As a professional travel writer I have been lucky enough to travel to many exotic and exciting places. But on a winter's day in the UK, when I'm sat in my office and it's already dark outside at 4pm, it is to St Lucia that I turn my thoughts.
I was fortunate enough to travel to this incredible Caribbean Island a few years ago. My quest was to interview the Nobel Laureate writer Derek Walcott about his personal favourite places on the island. Walcott has lived most of his life in St Lucia and this verdant volcanic island appears in much of his work. In his epic poem Omeros, which is a reworking of Homer's Odyssey, he writes: "In the mist of the sea there is a horned island/with deep green harbours". The horns are the island's volcanic plugs, the Pitons, which rise as two peaks and provide fantastic views over the lush rainforest interior for those with energy enough to climb them.
The nearest town to Walcott is Gros Islet, just outside Rodney Bay, and he told me about the Friday night Jump Up, where stallholders set up shop to sell barbecued meats and fish and to ladle out rum punch to the revellers. It is a huge street party with music blaring out of competing stereos that has been going 40-odd years and is on most people's to-do list when they come to St Lucia. Because it is such a tourist attraction some people can be disappointed that they see more Americans and Brits than they see St Lucians. The locals tend to join the party late, when they have finished their shifts at the surrounding restaurants and bars. So if you want to get the local vibe at the Gros Islet Jump Up, then it is best to show up past 11pm, when the families of tourists have gone to their beds and the locals are ready to lime.
There is a competing Friday night street party in the fishing village of Anse-La-Raye a bit further down the West coast. Known variously as seafood Friday, Friday Fish Fry or Friday Fish Fiesta it was set up as a showcase to all the great seafood caught in the area, from whelks and lobster to snapper and conch and to provide a similar party atmosphere for the guests at the hotels in the area so they wouldn't have to head up to Gros Islet. I never made it to the Anse-La-Raye fry, and have heard mixed reports that makes me think it depends very much on the time of year and particular week you go as to whether you will get a full on street party or just a few stalls selling street food. Word is you should arrive early here to get the best food as some stalls run out later in the evening.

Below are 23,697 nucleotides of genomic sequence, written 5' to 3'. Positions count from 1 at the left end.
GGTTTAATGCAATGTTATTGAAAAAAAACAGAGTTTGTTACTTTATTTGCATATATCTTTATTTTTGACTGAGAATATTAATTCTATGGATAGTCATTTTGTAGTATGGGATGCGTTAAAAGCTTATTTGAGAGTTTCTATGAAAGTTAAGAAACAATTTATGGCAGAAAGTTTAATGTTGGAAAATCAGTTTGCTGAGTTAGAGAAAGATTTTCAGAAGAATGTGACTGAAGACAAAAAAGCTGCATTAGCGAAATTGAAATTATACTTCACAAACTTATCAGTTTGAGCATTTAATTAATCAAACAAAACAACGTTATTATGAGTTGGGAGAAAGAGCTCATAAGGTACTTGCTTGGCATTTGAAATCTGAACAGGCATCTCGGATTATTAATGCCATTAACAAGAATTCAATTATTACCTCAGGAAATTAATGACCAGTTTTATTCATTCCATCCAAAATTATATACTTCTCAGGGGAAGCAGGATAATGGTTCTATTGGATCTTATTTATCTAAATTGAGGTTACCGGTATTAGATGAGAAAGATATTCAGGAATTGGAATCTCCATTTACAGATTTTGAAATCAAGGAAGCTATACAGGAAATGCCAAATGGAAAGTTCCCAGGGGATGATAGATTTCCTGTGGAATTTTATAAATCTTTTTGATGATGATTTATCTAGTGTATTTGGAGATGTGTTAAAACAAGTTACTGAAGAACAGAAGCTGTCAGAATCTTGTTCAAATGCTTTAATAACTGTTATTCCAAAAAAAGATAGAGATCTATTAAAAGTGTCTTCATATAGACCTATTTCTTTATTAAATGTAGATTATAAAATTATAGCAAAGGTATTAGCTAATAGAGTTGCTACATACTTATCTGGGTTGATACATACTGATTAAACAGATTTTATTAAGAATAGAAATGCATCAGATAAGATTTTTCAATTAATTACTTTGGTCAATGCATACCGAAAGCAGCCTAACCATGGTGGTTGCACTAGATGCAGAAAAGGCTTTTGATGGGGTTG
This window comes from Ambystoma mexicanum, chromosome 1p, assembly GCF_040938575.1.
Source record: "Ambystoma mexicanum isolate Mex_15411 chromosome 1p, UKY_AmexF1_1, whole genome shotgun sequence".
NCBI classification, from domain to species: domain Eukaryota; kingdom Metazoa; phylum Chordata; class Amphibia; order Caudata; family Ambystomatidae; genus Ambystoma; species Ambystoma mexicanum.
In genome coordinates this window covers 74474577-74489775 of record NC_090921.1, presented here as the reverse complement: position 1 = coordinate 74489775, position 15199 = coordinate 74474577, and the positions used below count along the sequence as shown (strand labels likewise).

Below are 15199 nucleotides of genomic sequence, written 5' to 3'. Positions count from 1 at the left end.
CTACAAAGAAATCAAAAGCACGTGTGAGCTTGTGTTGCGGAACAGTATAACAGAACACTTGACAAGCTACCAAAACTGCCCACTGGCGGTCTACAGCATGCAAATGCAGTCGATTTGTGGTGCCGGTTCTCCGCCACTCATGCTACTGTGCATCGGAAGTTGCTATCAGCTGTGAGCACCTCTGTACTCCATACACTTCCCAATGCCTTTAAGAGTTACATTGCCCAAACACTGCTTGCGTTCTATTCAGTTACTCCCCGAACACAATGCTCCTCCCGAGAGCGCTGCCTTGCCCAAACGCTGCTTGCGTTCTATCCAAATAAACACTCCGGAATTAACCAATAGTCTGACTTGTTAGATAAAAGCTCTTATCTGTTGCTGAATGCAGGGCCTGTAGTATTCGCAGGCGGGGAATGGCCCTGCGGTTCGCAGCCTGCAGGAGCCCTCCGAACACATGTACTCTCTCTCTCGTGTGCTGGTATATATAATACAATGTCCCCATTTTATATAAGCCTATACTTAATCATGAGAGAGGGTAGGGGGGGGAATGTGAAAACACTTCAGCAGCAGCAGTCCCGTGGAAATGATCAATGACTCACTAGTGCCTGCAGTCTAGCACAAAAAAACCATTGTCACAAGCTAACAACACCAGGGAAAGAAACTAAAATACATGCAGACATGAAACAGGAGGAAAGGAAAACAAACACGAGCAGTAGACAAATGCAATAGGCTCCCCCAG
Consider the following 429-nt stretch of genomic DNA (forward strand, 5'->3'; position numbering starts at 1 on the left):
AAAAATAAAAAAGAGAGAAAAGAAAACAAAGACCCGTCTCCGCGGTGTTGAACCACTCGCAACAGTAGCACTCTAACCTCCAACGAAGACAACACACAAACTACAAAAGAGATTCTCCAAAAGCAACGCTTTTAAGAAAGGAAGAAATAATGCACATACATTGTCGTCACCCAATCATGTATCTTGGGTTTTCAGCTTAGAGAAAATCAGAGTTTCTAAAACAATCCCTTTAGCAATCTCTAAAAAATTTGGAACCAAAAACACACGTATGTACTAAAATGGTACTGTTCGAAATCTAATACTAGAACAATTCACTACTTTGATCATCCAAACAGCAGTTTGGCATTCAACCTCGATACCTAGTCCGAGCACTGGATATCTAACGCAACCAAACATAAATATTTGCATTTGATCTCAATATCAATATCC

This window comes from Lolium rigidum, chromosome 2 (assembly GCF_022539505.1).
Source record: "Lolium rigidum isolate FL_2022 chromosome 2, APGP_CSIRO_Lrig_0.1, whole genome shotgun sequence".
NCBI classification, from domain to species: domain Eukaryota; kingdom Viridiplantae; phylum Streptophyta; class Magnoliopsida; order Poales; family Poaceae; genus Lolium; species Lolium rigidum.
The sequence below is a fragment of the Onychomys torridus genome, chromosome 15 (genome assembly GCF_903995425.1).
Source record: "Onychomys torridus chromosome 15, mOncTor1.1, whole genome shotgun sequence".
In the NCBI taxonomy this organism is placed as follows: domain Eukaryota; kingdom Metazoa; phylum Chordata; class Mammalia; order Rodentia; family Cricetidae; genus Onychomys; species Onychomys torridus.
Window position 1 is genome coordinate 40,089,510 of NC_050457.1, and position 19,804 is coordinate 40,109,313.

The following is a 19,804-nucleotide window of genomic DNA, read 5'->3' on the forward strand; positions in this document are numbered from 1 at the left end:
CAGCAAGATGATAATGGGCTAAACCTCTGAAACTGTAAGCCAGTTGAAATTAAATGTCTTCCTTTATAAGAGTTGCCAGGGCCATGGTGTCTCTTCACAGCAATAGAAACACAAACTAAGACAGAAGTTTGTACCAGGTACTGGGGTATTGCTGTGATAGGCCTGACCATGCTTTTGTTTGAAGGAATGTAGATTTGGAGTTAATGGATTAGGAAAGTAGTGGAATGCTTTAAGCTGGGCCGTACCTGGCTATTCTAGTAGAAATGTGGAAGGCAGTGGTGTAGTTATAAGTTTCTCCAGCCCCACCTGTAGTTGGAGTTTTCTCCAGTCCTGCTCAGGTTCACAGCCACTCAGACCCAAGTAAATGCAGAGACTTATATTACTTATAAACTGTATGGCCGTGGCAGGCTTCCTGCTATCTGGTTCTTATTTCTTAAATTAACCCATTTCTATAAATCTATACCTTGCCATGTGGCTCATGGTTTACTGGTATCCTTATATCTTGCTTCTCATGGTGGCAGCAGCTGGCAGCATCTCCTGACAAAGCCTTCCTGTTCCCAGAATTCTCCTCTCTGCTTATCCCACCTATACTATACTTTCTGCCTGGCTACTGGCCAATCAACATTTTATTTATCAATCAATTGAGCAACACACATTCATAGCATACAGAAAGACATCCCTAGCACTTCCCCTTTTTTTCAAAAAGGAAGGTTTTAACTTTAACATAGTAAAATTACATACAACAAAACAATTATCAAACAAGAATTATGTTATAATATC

Instead, I headed to the other side of the island after a tip-off from Walcott that there was a more authentic party taking place on a Saturday night in Dennery on the east coast. As there are fewer hotels near this fishing harbour, you will find far fewer tourists. Instead you will find plenty of locals jiving to loud reggae music, swigging from bottles of Piton beer and tucking into grilled fish with plantains. Those wanting to get away from the noise of the music and dancing head down to the beach and sit on upturned fishing boats to socialise and chat, while being cooled by the breeze off the sea.
My evening in Dennery, chatting to locals, grazing on fabulous food and sipping on rum punch was one of those evenings that encapsulate everything I love about travel. Getting up close and personal to a culture entirely different from my own, soaking up the sounds, smells and flavours of a new place and making friends along the way. It is where I go back to in my mind on a bleak UK winter afternoon.